Continuing to read through the church fathers, volume 13 of the first series of the Nicene and Post Nicene Fathers, this is yet another excellent set of sermons by John Chrysostom. While, like many of the other patristics, his exegetical tools aren’t what they should be (or at least, they’re not what exegetical tools would become 1200 years later, so maybe we should be generous), and he’s quick to blame wealth for a host of evils. But he’s still solid, convicting, and encouraging in turn. This should be on your to-read list (after finishing Augustine, of course), so that you can read gems like this written about Philippians 3:12:
“For the disease was heavy and the fever excessive. And we lay not upon a bed, but upon wickedness itself, cast away in crime, as on a dunghill, full of sores, and evil odors, squalid, wasting away, more like ghosts than men. Evil spirits encompassed us about, the Prince of this world deriding and assaulting us; the Only-Begotten Son of God came, sent forth the rays of His Presence, and straightway dispelled the darkness. The King, who is on His Father’s throne, came to us, having left His Father’s throne. And when I say having left, think not of any removal, for He filleth the heavens and the earth, but I speak of the economy; He came to an enemy, who hated Him, who turned himself away… He saw us in great guilt, he did not reject us; was not wroth, turned not away, hated us not, for He was a Master, and could not hate His own creation. But what does he do? as a most excellent physician, He prepareth medicines of great price, and Himself tastes them first. For He Himself first followed after virtue, and thus gave it to us.”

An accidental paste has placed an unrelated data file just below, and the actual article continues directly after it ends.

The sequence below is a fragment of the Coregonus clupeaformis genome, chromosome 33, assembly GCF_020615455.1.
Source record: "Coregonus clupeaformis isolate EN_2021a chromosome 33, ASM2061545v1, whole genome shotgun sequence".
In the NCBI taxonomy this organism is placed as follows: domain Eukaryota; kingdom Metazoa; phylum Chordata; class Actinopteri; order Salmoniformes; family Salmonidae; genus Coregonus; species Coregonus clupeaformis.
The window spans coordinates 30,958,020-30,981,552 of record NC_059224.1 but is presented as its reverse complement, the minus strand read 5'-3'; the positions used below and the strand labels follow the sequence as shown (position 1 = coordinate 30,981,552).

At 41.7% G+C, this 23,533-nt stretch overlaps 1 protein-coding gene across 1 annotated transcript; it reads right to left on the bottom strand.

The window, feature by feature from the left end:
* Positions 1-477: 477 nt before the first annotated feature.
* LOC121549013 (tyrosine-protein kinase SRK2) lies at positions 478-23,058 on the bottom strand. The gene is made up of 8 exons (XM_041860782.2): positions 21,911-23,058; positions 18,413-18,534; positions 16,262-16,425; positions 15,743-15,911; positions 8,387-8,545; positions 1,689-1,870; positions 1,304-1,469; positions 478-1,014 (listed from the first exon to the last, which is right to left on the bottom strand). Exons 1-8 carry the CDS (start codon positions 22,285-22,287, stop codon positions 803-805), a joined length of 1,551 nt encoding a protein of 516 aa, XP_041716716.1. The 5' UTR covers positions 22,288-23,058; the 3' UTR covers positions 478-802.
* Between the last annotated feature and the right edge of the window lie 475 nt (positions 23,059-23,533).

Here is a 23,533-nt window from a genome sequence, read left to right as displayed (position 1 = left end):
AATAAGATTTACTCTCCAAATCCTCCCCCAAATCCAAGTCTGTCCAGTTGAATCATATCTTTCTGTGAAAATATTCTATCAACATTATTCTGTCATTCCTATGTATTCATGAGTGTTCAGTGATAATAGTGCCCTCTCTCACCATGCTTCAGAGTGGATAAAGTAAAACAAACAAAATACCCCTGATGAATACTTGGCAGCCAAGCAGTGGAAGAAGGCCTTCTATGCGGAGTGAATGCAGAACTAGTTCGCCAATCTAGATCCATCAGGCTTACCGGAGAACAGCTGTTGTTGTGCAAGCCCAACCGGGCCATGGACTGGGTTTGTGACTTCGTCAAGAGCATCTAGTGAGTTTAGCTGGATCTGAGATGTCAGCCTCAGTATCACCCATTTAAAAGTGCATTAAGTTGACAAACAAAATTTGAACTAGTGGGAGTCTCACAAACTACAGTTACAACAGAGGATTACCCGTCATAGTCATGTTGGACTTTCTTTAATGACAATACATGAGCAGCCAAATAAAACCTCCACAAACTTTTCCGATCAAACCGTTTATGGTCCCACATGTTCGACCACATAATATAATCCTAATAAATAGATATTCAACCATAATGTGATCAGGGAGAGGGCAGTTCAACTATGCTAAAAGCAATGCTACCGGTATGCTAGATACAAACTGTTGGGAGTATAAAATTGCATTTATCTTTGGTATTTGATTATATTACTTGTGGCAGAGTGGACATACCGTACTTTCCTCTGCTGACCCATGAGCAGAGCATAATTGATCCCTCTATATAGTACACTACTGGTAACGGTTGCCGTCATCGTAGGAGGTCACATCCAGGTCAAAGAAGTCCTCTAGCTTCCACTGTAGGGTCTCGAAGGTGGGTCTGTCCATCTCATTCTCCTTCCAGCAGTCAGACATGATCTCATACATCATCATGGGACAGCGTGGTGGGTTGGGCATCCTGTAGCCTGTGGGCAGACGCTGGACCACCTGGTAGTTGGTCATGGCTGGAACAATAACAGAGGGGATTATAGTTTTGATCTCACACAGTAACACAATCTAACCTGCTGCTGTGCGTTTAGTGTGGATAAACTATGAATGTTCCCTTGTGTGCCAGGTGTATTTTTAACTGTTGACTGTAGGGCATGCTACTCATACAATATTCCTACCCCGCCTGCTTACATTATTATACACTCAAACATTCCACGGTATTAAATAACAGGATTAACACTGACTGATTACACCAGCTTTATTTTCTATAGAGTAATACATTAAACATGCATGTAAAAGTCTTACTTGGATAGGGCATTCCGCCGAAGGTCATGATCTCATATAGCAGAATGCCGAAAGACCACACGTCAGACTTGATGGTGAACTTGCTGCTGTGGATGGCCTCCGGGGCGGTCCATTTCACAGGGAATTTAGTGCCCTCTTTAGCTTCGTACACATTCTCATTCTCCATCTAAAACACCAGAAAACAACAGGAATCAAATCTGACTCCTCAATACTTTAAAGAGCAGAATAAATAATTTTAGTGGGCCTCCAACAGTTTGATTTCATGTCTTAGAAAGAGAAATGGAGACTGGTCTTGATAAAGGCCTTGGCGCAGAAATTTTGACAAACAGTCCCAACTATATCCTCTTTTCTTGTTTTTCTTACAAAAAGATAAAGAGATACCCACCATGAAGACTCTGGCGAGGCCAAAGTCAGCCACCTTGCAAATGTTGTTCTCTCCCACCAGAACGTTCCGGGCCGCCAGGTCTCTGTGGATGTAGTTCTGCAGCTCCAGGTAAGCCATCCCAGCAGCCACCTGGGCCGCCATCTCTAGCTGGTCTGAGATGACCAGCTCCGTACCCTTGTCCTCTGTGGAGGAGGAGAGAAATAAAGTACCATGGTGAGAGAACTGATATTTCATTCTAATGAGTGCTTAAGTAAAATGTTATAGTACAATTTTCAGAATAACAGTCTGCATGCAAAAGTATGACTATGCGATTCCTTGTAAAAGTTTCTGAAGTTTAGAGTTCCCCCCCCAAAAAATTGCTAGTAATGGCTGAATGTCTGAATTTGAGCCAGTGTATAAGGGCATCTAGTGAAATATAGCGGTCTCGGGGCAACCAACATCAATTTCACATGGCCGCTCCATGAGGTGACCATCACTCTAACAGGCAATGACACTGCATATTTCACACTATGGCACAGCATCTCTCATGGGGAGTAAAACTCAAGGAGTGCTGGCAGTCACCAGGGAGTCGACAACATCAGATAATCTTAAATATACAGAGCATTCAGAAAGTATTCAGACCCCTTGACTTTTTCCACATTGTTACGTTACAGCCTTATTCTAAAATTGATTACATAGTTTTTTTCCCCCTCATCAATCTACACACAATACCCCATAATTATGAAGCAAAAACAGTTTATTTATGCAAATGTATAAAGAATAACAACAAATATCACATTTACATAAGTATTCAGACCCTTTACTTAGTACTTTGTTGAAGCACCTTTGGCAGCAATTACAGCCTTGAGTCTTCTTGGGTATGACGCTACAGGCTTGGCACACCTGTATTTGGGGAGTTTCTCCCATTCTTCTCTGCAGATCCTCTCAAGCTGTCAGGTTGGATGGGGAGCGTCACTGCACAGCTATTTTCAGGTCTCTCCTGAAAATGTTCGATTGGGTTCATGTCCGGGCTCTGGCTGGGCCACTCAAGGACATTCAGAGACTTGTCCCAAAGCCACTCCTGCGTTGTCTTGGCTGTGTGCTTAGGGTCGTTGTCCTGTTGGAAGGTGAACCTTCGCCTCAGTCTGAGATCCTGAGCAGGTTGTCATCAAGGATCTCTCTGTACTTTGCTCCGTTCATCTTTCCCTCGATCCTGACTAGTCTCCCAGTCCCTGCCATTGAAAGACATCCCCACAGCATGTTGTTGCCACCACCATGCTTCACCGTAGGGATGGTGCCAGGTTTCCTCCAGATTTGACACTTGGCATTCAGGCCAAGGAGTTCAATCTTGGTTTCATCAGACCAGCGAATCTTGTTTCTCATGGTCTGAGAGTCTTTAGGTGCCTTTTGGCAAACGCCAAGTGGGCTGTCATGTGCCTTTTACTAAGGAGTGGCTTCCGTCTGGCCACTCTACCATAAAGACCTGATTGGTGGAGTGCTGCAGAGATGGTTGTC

Chrysostom also encourages us to exercise self-restraint in the pursuit of holy living for the Lord:
“Thou has received a belly, that thou mayest feed, not distend it, that thou mayest have the mastery over it, not have it as mistress over thee: that it may minister to thee for the nourishment of the other parts, not that thou mayest minister to it, not that thou mayest exceed limits. The sea, when it passes its bounds, doth not work so many evils as the belly doth to our body, together with our soul. The former overfloweth all the earth, the latter all the body. Put moderation for a boundary to it, as God hath put the sand of the sea.”
Again, this is excellent stuff and you should read it.